6 Devastating Mistakes Personal Representatives Make During Colorado Probate
Mistake #1: Failing to do a detailed assessment of the deceased’s assets and debts.
To dispatch with your responsibilities as an executor or personal representative, you need thorough information about the estate’s assets, debts, properties, investments and business dealings. You may need to look through bank statements, building records, business forms and tax returns to assemble this information.
Mistake #2: Communicating poorly or inappropriately with beneficiaries and creditors.
As the “go to” person for information about the estate, you should expect to receive a lot of communication from creditors as well as from friends and family members who believe that they are (or should be) beneficiaries or heirs of the estate. In your role, you have what’s known as a fiduciary duty both to the estate and to those affected by it. Communicate well throughout the process!
Mistake #3: Not getting qualified and appropriate help with your responsibilities.
Even if you have been a personal representative before — and you have some relevant legal or finance background — get assistance. After all, you might be under duress emotionally (particularly if the deceased was someone very close to you), and the scope and nature of the logistics can also be overwhelming. Seek help from financial advisors, accountants, and a Colorado probate attorney to make the job more manageable.
Mistake #4: Enduring needless harassment or unfair treatment from beneficiaries, friends and family members and creditors.
As much as you have a duty to care for the estate — and to take care of the people and institutions affected by it — you also have a right to be treated like a human being. Be restrained in terms of how and when you exert your power over stakeholders, but also don’t be shy about using that power to maintain order and to stop bad behavior.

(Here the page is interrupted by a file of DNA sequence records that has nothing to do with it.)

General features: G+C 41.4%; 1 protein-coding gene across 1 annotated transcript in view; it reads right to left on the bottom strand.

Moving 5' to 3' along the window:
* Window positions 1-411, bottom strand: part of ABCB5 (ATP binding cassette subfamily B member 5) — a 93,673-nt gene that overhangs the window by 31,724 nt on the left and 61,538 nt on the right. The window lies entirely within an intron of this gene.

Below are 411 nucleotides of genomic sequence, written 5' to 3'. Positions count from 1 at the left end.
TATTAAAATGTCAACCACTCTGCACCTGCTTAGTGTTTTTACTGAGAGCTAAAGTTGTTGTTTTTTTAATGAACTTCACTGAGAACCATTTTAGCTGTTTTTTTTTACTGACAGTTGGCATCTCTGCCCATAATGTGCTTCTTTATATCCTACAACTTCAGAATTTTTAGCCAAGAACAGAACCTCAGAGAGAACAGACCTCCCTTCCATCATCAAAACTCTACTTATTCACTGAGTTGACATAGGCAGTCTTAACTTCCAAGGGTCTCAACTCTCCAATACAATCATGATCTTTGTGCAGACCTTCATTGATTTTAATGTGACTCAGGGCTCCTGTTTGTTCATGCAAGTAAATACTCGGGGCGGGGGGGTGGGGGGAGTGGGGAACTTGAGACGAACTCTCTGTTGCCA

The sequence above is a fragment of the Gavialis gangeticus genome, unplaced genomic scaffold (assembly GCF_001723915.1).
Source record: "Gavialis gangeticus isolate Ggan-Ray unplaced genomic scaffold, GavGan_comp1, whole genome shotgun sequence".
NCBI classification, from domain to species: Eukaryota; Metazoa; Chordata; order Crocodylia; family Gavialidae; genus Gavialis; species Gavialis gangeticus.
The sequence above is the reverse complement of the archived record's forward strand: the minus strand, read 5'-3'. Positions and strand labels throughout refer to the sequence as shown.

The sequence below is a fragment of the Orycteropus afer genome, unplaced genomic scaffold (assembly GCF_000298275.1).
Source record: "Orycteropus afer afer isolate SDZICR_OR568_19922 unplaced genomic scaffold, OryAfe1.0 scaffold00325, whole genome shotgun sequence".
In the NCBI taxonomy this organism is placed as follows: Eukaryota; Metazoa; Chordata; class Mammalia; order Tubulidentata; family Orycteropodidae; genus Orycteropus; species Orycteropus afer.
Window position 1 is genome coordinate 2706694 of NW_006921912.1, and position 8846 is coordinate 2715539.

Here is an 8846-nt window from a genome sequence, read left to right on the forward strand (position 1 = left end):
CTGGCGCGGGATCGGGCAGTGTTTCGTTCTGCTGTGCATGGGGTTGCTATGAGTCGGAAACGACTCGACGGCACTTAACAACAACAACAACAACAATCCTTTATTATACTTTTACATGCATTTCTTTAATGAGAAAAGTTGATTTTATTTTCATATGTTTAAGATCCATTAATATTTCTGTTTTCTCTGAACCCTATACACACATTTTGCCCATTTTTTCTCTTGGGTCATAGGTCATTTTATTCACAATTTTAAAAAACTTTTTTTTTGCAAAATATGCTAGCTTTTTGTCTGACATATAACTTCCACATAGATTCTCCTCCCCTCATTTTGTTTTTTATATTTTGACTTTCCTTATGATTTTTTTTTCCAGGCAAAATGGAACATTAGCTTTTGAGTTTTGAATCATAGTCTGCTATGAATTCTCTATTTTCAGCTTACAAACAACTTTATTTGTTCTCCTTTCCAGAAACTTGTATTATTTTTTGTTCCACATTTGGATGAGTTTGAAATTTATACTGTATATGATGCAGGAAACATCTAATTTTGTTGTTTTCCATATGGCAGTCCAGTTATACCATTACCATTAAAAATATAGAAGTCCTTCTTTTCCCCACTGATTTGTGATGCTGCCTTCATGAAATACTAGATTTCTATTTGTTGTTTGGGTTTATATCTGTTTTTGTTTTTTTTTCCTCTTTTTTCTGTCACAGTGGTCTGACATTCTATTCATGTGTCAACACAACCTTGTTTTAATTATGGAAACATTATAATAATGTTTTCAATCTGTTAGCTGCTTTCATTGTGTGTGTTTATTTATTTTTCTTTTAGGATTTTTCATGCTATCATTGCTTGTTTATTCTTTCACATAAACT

Mistake #5: Assuming that you have more claim to the estate’s assets and debts than you actually do.
It’s a mistake to assume that you will “by default” inherit certain assets from the estate, just like it’s a mistake to assume that you will be responsible for the estate’s debts or taxes. Understand the limits of your role and your power.
Mistake #6: Papering over or ignoring mistakes or errors of omission.
If you paid a creditor out of order or forgot to account for a piece of property, don’t close your eyes and pretend like the error never happened. Instead, always operate with integrity! If you believe that you made a mistake, acknowledge it, and seek to rectify the problem as soon as possible. Operate as if the court (and the estate’s creditors and beneficiaries) were watching your every move. Honest mistakes happen. They typically only cause legal trouble when personal representatives ignore them or try to sweep them under the rug.
For more detailed assistance with your challenges as a personal representative, contact our Colorado probate attorneys today for a free consultation.